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Australia to ease covid travel ban, shedding ‘Hermit Kingdom’ tag

People looked out over Sydney Harbor on Sept. 30 as a storm brewed over the city. (Joel Carrett/EPA-EFE/Shutterstock)
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SYDNEY — Australia will drop some restrictions on international travel next month, easing one of the world's longest and strictest coronavirus border closures that has split families and left some residents feeling trapped in their own country.

Prime Minister Scott Morrison announced Friday that the country will reopen its mostly shut border next month, ending more than 18 months of restrictions that earned the Pacific nation the nicknames of “Fortress Australia” and the “Hermit Kingdom,” and left tens of thousands of Australians stuck overseas.

Morrison said fully vaccinated Australians will be able to travel overseas once the country immunizes 80 percent of its eligible population — a goal set to be reached early next month — but unvaccinated Australians must wait. Individual states and territories will also need to hit 80 percent before dropping travel curbs, with some on track to get there this month.

Australian Prime Minister Scott Morrison on Oct. 1 announced an 18-month ban on Australians traveling abroad will be lifted from next month. (Video: Reuters)

The pivot is significant for a nation that long prided itself on keeping coronavirus deaths low and infections near zero, allowing its diverse population to live near-normally while the pandemic ravaged the world. But success came at a heavy cost, with the border closure separating loved ones and the risk-averse approach becoming increasingly futile — and economically damaging — as delta variant outbreaks emerged and vaccination rates climbed.

‘Covid hit us like a cyclone’: An Aboriginal town in the Australian Outback is overwhelmed

Caps on the number of returning Australians who are vaccinated will be lifted but will remain for the unvaccinated, Morrison said. And vaccinated Australians returning from abroad will no longer need to spend two weeks in hotel quarantine but can instead isolate at home for seven days. Two states have begun home quarantine trials.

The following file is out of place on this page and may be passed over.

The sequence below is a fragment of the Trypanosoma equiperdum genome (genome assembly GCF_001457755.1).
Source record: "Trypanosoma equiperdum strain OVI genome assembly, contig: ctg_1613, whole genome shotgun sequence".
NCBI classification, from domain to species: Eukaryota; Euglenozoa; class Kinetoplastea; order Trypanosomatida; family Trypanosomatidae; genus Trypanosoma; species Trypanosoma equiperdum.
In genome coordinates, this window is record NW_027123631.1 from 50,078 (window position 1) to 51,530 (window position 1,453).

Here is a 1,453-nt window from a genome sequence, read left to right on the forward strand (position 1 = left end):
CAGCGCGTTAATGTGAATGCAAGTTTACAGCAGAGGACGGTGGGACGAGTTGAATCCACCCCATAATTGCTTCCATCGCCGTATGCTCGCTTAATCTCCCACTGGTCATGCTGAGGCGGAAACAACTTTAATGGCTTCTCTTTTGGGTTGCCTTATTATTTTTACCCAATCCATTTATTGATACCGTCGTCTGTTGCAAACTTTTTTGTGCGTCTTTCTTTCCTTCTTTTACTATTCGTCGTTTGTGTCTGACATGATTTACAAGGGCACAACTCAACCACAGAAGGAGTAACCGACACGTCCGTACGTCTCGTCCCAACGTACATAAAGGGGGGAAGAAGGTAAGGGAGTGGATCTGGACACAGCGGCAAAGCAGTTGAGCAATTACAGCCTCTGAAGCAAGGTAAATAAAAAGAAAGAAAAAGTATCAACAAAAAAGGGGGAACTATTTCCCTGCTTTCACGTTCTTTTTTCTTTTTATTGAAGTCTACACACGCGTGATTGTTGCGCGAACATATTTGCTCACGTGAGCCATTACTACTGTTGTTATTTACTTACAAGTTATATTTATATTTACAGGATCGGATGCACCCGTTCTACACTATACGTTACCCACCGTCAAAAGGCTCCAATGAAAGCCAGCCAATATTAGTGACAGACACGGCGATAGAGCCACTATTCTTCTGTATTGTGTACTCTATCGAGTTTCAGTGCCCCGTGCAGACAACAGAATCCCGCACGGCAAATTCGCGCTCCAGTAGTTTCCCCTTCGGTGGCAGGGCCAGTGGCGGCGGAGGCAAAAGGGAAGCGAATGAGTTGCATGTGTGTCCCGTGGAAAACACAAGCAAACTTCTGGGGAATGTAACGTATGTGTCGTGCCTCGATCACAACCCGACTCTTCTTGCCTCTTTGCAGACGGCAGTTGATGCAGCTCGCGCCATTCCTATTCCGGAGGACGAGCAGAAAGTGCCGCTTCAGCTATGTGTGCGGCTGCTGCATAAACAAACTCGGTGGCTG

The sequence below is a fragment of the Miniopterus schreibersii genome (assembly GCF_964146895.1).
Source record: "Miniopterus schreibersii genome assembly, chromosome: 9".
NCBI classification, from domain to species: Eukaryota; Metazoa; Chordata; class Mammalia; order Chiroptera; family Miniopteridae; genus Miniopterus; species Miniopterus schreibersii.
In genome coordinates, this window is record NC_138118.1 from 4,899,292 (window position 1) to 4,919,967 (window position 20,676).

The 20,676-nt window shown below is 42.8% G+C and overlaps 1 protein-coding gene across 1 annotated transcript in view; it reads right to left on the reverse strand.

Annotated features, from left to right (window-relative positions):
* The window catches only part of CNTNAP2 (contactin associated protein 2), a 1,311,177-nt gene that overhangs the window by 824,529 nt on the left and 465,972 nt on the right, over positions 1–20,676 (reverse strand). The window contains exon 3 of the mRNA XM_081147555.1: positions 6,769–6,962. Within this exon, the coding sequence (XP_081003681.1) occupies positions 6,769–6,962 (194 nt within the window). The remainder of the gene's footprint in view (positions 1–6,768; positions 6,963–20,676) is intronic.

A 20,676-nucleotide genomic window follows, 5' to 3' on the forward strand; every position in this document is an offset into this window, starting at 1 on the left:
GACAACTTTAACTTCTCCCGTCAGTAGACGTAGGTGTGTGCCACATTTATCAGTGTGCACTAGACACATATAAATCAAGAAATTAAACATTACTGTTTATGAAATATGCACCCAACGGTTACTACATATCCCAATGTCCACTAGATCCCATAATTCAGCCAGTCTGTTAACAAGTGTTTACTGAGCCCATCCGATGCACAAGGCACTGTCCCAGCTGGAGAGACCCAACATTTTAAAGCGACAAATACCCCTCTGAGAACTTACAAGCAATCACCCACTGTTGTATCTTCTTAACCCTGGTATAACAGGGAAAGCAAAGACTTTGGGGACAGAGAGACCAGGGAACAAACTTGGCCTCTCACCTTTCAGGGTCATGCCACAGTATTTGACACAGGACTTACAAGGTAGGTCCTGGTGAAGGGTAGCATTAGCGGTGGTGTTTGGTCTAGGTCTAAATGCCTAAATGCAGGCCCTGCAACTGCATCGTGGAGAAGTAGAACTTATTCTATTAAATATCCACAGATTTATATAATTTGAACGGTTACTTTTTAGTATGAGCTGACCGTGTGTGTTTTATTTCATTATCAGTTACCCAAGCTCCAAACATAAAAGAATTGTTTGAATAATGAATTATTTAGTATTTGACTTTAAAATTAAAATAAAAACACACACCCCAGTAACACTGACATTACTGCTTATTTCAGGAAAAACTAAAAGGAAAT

Morrison acknowledged that people had “suffered” because of the restrictions, which include obtaining permission to leave the country. Only citizens, residents and a few other groups — including movie stars and athletes — have been allowed in since March last year.

“It’s time to give Australians their lives back,” he told reporters, adding that the government was facilitating increased commercial flights for those stuck overseas. “Australia will be ready for takeoff very soon.”

Australia’s biggest airline, Qantas, announced it was bringing forward the restart of flights to London and Los Angeles to coincide with the reopening.

The border news was a relief for Felicity Byrnes, an Australian travel writer living in Germany. She had four flights to Australia canceled during the pandemic. When her mother recently became seriously ill, she feared she wouldn’t make it home to see her because of the caps on returning Australians. She received an exemption and is now in hotel quarantine in Sydney. The border opening means she and her family will be able to move back to Australia to be closer to her mother, who is recuperating.